Clifford Thornton Freedom & Unity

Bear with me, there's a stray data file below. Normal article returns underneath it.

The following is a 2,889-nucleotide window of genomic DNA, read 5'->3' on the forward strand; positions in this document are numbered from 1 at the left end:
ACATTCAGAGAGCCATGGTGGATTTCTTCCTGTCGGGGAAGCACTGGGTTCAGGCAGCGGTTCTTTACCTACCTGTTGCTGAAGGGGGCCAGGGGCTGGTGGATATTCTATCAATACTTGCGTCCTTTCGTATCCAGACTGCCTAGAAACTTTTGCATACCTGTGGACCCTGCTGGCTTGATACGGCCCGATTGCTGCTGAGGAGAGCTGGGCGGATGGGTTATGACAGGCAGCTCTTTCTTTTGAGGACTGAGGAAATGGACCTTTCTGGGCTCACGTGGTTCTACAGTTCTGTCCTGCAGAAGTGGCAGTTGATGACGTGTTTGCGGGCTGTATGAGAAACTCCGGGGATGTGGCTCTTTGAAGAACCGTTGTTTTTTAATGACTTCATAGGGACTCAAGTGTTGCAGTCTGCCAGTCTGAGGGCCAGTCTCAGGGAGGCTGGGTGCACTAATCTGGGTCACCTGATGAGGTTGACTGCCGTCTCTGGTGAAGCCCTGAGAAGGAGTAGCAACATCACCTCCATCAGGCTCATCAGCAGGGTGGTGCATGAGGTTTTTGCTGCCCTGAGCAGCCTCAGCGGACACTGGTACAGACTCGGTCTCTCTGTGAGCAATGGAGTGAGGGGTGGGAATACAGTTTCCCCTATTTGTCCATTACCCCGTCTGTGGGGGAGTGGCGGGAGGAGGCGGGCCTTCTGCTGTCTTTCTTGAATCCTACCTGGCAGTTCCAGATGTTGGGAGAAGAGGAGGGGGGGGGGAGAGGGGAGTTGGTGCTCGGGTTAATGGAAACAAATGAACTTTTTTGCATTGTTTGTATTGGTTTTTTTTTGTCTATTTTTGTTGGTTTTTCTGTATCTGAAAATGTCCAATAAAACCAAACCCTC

This disc is surely the widest exposure valve trombonist Clifford Thornton has ever received. Thornton was an adventurous, socially conscious trombonist who had contributed to Sun Ra's Chicago recordings. One of the reasons Thornton remains little known is that he opted to own and release his own records, a difficult proposition in any music, especially hard at a time (1967) when the commercial prospects for jazz were rapidly declining. Thornton did have the respect of his peers - Archie Shepp and Ornette Coleman both contribute liner notes - and he also had a unique sound: this group doesn't whip up the fury that characterises much American free jazz in the '60s. These songs are long, involved compositions that can take several minutes to state an entire theme and it may take a few spins of this disc to fully appreciate and internalise the slow moving logic of this band. As a composer, he allocates drums to specific sections in these themes so that they too have specific roles in the development of the themes. This is definitely not "energy music" - the sense of control of all players is amazing. The sound quality of this disc is probably the scratchiest yet on any Unheard Music Series issue, but you can pretend you're listening to a dusty old record on ESP, which is really the closest comparison, musically. (Atavistic)